In the spirit of our post-modern generation’s penchant for blithely accommodating conflicting, irreconcilable propositions (“Whatever!”), the Church has come to accept the classic evolutionary premise of common descent through natural selection alongside its affirmation of divine Creation. In a 1996, address to the Pontifical Academy of Sciences, for example, Pope John Paul II reiterated the Church’s position regarding evolution:
In his encyclical Humani generis (1950), my predecessor Pius XII has already affirmed that there is no conflict between evolution and the doctrine of the faith regarding man and his vocation, provided that we do not lose sight of certain fixed points…. Today, more than a half-century after the appearance of that encyclical, some new findings lead us toward the recognition of evolution as more than a hypothesis.
That statement, of course, is in line with the classic position of theistic evolutionists, who hold that a Darwinian process of microbe-to-man evolution produced highly-evolved hominid precursors, at least two of whom, Adam and Eve, became the first ensouled human beings when God divinely reached down and endowed them with his own image. In every other respect, we humans evolved in biological continuity with all life on earth, arising by natural selection from primordial organisms.
Just prior to his becoming Pope Benedict XVI in 2005, then-Cardinal Joseph Ratzinger was president of the International Theological Commission which, in a July 2004 statement, concluded:
Since it has been demonstrated that all living organisms on earth are genetically related, it is virtually certain that all living organisms have descended from this first organism. Converging evidence from many studies in the physical and biological sciences furnishes mounting support for some theory of evolution to account for the development and diversification of life on earth, while controversy continues over the pace and mechanisms of evolution.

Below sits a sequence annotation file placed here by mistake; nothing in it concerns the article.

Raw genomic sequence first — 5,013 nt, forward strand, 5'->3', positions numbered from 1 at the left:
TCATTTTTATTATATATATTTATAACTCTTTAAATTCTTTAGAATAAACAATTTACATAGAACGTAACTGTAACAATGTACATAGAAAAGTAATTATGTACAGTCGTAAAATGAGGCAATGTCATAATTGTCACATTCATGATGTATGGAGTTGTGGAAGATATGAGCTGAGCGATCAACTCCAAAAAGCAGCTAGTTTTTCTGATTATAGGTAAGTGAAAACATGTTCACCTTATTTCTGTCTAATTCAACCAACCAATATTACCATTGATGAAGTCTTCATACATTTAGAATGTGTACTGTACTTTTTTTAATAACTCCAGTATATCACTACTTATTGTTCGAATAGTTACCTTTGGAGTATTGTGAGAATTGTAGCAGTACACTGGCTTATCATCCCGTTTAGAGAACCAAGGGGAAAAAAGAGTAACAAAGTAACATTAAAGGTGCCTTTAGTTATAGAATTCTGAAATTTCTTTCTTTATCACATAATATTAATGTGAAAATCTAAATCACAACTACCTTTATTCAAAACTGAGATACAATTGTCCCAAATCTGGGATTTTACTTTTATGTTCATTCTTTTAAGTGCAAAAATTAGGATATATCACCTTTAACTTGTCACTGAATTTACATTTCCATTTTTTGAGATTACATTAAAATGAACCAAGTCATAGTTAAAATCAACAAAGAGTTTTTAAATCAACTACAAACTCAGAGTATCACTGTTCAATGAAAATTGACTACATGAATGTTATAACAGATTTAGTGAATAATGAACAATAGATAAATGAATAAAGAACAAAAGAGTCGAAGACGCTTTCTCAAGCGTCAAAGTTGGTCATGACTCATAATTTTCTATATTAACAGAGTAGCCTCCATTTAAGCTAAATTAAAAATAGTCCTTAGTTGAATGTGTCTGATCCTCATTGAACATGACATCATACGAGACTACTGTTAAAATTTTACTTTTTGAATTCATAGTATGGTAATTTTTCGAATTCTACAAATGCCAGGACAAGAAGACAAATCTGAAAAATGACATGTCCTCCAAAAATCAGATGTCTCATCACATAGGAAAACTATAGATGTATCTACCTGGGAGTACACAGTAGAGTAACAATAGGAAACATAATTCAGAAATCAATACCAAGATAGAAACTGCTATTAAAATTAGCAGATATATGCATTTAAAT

Parroting evolution’s flaccid non-sequitur that genetic similarity evidences common descent (not possibly common design!), Ratzinger hitched his philosophical wagon firmly to Darwin’s Grand Theory. What irony, then, that Ratzinger, as Pope, took pains to denounce relativism’s denial of objective truth, and to warn particularly against the denial of moral truths in the increasingly secularized West as the central problem of the 21st century. Did Ratzinger never consider the inextricable connection between the rise of secularism and the inherent amorality of a scientific theory which the Church officially blesses?
In attempting to plow an accommodative middle ground between divine Creation and classic evolution, Pope Benedict was not alone. C.S. Lewis was at once drawn by the scientific method behind evolution and repelled by its inevitable outworking in nihilistic evolutionism. For Lewis, no matter what might have been scientifically true about natural selection, there was nothing but fantastical conjecture behind evolution’s materialist “creation story” purporting to provide an alternative to the biblical Creation story. To Lewis’s mind, this “Myth” of Evolution was nothing more than the story-telling of imaginative evolutionists.
For years, Lewis assumed that the problem was not with the science of evolution but only with its overly-imaginative popularizers. By his own confession, Lewis’s belief in evolution was “of the vaguest and most intermittent kind.” When finally confronted by his friend Bernard Acworth, a leader in Britain’s Evolution Protest Movement, with a lengthy manuscript critical of evolution, Lewis wrote back, “I must confess it has shaken me.” In what way was Lewis so shaken? “In my belief that the question was wholly unimportant.” At last, Lewis twigged that the God-denying message of the Darwinian story was baked into evolution theory itself from the very start, no matter how much miraculous “God-sauce” you pour over it.